This is most apparent in the scene where the English tourists arrive at an eerily deserted Castle Dracula, a place so associated with the image of the Count. In the Count’s absence the Castle acts as a kind of stand-in, conveying the Count’s elegant style with its Gothic architecture, his sinister unknowable mind with its dark hallways, and his unquenchable bloodlust with its brutal medieval weaponry. In fact, with its Castle imbued with a malevolent personality, the first half of Dracula: Prince of Darkness feels more akin to an Old Dark House film than a vampire film.
The film can also be seen to foreshadow the slasher films of the 1980s as the tourists begin wandering off on their own in the Castle at night, investigating strange noises before being killed off one-by-one.
Despite its apparent similarity to other horror films, Dracula: Prince of Darkness still manages to maintain its own unique identity, mostly as a result of its interweaving of an ominous, tense atmosphere with the familiar vampire folklore. Unfortunately, once the surviving tourists flee Castle Dracula much of the film’s atmosphere is lost, abandoned in favour of a more conventional action approach reminiscent of the preceding Dracula’s finale. However, one can easily forgive this mid-section lull as the action returns to Castle Dracula for one of Hammer’s most unforgettable endings. In a thrilling turn of events the Count becomes trapped on the Castle’s frozen moat as the heroes shoot the ice. Of course, being vulnerable to flowing water, the Count’s reign of terror is brought to an abrupt end as he plunges into the icy depths. The film then closes on the haunting image of the Count’s monstrous visage floating just beneath the frozen surface, threatening an imminent return.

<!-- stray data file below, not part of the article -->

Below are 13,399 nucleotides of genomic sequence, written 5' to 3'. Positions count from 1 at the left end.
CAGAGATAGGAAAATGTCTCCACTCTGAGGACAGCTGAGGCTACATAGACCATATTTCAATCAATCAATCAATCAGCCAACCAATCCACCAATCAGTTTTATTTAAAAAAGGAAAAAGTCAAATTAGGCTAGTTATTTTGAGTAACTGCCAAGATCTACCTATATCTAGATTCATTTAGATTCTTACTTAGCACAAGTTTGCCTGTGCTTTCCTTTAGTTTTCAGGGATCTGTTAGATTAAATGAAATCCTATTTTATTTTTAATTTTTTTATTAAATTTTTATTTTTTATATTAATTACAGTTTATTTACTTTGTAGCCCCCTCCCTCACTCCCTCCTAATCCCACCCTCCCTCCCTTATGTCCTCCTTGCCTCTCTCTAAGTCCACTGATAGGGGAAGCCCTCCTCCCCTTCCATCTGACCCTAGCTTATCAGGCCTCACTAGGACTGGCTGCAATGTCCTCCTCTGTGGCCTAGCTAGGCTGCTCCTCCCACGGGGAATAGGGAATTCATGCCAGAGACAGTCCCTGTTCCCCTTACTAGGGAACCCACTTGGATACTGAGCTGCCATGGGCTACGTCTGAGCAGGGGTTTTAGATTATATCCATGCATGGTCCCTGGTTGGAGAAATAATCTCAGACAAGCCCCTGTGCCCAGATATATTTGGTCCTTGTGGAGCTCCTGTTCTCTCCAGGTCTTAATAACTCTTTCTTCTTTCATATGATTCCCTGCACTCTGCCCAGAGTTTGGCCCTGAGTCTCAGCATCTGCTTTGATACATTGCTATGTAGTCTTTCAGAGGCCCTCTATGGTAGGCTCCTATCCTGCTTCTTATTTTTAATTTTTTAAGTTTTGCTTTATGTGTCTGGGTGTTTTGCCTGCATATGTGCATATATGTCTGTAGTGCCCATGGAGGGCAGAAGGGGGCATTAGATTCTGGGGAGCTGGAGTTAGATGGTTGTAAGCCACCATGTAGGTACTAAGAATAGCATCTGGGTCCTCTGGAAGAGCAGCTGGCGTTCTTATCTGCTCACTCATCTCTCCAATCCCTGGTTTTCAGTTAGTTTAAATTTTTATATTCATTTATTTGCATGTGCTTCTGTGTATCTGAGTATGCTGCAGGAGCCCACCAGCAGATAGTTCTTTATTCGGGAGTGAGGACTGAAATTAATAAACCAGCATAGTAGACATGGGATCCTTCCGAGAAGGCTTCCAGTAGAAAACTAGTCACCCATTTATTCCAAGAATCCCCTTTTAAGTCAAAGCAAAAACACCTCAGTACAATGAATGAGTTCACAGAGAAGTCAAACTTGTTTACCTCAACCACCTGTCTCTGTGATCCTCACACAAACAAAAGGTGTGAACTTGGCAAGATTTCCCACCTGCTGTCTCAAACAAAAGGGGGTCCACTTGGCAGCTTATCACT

As well as being a remarkably inventive way to put an end to the Count’s evil, this ending perfectly encapsulates the film’s vastly different approach to Hammer’s first stab at the Dracula legend. In contrast with the first film’s finale, Dracula: Prince of Darkness does not end with a physical battle. Instead, the Count is dispatched from a distance as the ice protecting him from a watery demise is simply shot away. When compared with Lee and Cushing’s brutal, immensely physical brawl at the end of Dracula, this ending seems astonishingly ethereal as no real battle has taken place, and the Count’s fate possesses a disquieting ambiguity not found in the first film’s seemingly definitive disintegration sequence. It, like much of Dracula: Prince of Darkness, has an overarching otherworldly atmosphere which, despite the return to a more conventional approach towards the end of the film, marks it as one of the strongest, most unique entries in the Hammer canon.